Quercetin is a polyphenolic anti-inflammatory and antioxidant compound found in fruits, vegetables, and grains (Burda & Oleszek, 2001). They have been widely known to have potent cardiovascular protective and therapeutic effects (Chen et al., 2013), scavenging ROS (Xu et al., 2019), antiinflammatory effects (Rogerio et al., 2007), antitumor activities in human leukemia via apoptosis, cell cycle, and autophagy cell signaling (Calgarotto et al., 2018), and liver and kidney protection (Zhang et al., 2017; Yang et al., 2018). Little is known about the effect of quercetin on the protection of kidney tissue against acute injury induced by acetaminophen in animal models. Therefore, this study was designed to investigate the degree of nephroprotection by quercetin against APAPinduced acute kidney injury. We also monitored the extent of protection provided by quercetin to known biomarkers of kidney injury such as urea and creatinine.

MATERIAL AND METHOD

Reagents and assay kits. Quercetin (C15H10O7, CAS Number 117-39-5) was purchased from Sigma-Aldrich (St. Louis, MO, USA) and was prepared daily and freshly by dissolving it in a normal saline solution (0.9 % NaCl) to the final concentration of 50mg/ml. Assay kits for determination of malondialdehyde (MDA, Cat No. NWK-MDA01) were purchased from NWLSS (Vancouver, BC, Canada). Glutathione (GSH) assay kit was purchased from Cayman Chemical, Cat. No.703002, MI, USA. ELISA kits for determination the levels of IL-6 (Cat No. ELR-IL6-001) was purchased from RayBio, GA, USA. ELISA kits for determination of TNF-a (Cat No. ab46070) was purchased from Abcam, Cambridge, UK. Urea and creatinine were determined by colorimetric assay using assay kits (ab83362 and ab204537) from Abcam, MA, USA.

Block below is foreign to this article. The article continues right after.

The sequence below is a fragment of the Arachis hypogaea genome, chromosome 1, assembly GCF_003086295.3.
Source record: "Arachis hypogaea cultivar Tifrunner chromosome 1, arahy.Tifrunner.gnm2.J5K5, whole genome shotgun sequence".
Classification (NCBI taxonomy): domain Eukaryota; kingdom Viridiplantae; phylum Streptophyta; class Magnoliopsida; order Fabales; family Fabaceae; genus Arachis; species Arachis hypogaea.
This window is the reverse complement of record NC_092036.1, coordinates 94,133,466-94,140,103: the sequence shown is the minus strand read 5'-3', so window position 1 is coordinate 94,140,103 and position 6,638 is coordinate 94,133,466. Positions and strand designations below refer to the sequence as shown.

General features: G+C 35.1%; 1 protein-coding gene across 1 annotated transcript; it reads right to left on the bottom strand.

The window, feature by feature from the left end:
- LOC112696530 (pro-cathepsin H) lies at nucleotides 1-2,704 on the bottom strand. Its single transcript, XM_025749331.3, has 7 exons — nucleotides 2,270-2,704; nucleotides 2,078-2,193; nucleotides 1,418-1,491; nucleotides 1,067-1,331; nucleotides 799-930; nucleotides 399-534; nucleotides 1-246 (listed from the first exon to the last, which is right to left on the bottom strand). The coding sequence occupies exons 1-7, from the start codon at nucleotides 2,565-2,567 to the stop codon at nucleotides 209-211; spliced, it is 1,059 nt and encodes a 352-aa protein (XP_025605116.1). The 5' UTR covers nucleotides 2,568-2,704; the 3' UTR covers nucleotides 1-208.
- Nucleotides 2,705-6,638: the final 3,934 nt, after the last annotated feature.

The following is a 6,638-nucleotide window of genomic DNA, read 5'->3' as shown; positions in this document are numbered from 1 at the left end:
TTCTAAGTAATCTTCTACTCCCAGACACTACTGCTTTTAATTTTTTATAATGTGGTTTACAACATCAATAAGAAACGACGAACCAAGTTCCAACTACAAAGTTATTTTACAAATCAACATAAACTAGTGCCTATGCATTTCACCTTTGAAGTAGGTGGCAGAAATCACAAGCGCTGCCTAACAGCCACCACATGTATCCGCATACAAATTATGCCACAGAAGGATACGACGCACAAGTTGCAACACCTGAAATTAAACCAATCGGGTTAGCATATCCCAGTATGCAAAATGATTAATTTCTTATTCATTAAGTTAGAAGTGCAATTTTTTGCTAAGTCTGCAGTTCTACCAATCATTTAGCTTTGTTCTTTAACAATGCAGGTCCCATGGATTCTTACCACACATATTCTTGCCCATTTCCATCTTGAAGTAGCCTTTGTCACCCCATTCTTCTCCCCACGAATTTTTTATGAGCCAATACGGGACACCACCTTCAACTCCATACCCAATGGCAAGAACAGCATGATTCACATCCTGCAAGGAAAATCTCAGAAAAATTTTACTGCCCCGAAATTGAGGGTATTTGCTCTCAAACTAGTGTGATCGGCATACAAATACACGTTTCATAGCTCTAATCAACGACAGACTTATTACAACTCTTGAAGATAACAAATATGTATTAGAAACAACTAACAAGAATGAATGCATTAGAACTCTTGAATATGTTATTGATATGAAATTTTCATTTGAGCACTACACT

Animals. All animal experiments were performed according to the Guide for the Care and Use of Laboratory Animals published by the US National Institutes of Health (NIH publication No. 85-23, revised 1996), and with full approval from King Khalid University Ethical Review Committee (Ethics Statement). Sprague Dawley rats (n=18) weighing 170-200 g were used in this study. They were housed at a controlled ambient temperature of 25 ± 2° C and 50 ± 10 % relative humidity, with 12-h light/12-h dark cycles, and were fed with standard rat’s pellets and allowed free access to water.

Experimental design. After a one week adaptation period, rats were randomly assigned into 3 groups (n = 6; each) and were distributed in their corresponding cages and classified as follows: (1) Control group: rats received normal saline daily for 7 days; (2) APAP intoxicated group (Model group): rats received normal saline for 7 consecutive days and then given a single dose of APAP (2 g/kg, orally) (Galal et al., 2012); and (3) QUR+APAP group: rats were pre-treated with 50 mg/kg QUR (Murota & Terao, 2003) for 7 consecutive days and then administered with a single dose of APAP (2 g/ kg, orally). APAP was administered to the desired groups one hour after the last dose of treatment on day 7 and all treatment in all groups were administered i.p. in a final volume of 1 ml. All animals were sacrificed at day 8, and kidney tissue and blood were collected for microscopy and blood chemistry analysis.